The late Dick Francis’s 44th, and last, canter around the track echoes several of his greatest hits.
Capt. Tom Forsyth has returned from service in Afghanistan without his right foot. Since the Army’s been his only home for half a lifetime, he has nowhere to retreat but the home of his thrice-married mother, the doyenne of British racehorse trainers. Tom’s rocky reunion with Josephine (née Jane) Kauri is rendered even more difficult by his suspicion that her charges’ recent string of high-profile losses is more than bad luck, and his discovery that she’s being blackmailed by someone who’s bleeding her white even as he’s forcing her to sabotage her horses, landing her in even deeper legal troubles than the ones that first made her vulnerable to extortion. With no hope of calling on the police, Tom relies on his knowledge of military tactics to force the blackmailer to show his hand. Not surprisingly, his aggressive moves against the unknown enemy quickly get him noticed and neutralized. Even after he escapes his kidnapper, he’ll have his hands full picking him from a field of likely-looking prospects.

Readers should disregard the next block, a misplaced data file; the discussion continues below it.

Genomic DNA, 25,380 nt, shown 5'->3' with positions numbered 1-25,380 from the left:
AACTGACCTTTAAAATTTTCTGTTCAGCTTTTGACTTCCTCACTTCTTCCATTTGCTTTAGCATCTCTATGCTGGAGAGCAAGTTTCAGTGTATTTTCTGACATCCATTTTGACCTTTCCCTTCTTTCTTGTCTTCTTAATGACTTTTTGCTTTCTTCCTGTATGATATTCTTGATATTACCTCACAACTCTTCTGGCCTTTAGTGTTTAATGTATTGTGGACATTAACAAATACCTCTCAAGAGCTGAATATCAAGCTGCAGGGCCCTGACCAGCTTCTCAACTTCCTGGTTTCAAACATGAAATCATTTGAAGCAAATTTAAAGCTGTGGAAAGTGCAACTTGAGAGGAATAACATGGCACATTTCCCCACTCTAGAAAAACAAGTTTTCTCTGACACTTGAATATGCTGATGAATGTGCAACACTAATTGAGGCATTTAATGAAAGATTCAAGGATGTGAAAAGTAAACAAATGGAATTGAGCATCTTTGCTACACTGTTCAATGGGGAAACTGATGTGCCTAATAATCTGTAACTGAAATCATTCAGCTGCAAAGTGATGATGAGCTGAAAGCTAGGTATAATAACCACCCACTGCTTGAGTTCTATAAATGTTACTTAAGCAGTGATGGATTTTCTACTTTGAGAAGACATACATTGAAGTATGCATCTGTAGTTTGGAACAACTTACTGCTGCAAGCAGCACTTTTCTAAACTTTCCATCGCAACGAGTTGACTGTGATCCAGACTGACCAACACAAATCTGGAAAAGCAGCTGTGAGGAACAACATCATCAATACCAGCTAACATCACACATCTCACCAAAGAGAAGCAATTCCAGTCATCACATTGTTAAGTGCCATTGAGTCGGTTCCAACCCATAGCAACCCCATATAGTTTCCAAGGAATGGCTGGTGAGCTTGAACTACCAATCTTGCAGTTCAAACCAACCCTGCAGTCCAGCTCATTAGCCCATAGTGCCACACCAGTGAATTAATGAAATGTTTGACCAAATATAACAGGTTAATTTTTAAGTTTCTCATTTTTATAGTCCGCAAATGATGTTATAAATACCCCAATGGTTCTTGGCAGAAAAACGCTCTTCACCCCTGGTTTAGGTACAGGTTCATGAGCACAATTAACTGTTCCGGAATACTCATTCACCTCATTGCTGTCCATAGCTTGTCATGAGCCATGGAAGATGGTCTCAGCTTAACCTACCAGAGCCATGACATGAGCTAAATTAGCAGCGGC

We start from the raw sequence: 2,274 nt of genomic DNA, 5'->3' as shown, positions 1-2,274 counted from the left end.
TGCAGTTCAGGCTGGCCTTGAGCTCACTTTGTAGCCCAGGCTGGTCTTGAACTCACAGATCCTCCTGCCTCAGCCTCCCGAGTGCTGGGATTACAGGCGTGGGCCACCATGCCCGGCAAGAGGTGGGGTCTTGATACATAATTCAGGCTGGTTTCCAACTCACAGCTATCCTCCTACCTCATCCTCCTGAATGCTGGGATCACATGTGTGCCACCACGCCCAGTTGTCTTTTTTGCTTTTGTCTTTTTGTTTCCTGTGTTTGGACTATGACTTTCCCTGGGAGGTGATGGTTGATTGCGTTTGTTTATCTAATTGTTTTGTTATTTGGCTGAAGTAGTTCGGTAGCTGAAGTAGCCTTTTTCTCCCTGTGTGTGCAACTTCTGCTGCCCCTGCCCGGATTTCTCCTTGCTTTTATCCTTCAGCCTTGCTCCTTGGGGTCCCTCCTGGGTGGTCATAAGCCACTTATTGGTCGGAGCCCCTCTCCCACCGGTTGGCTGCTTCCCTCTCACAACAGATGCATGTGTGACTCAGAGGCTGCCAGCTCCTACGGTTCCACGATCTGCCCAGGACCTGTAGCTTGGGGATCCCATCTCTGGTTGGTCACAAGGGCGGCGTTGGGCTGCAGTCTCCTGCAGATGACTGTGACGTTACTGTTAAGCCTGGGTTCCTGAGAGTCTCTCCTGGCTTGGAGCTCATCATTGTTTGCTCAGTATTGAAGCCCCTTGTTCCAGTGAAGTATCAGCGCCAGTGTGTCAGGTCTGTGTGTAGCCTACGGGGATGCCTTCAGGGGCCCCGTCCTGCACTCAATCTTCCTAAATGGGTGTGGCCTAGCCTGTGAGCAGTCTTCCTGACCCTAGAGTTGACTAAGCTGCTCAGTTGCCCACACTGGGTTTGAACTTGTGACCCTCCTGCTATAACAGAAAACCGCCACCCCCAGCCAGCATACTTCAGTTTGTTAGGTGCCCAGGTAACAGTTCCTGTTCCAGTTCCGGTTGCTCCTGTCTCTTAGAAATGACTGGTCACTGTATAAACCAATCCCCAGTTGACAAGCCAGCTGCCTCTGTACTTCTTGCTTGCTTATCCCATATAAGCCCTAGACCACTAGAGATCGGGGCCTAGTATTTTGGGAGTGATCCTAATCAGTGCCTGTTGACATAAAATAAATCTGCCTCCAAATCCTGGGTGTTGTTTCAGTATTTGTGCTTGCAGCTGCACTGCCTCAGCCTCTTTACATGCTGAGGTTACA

Tom’s missing leg echoes ex-jockey Sid Halley’s damaged hand (Under Orders, 2006, etc.), and his captivity recalls Rob Finn’s ordeal in Nerve (1964). Do these signs of the Francis formula—loner hero, dysfunctional family, oversexed female, physical torture and, of course, horseracing—mean that his son Felix, who’s partnered with him in his last four outings, will carry on the beloved franchise alone?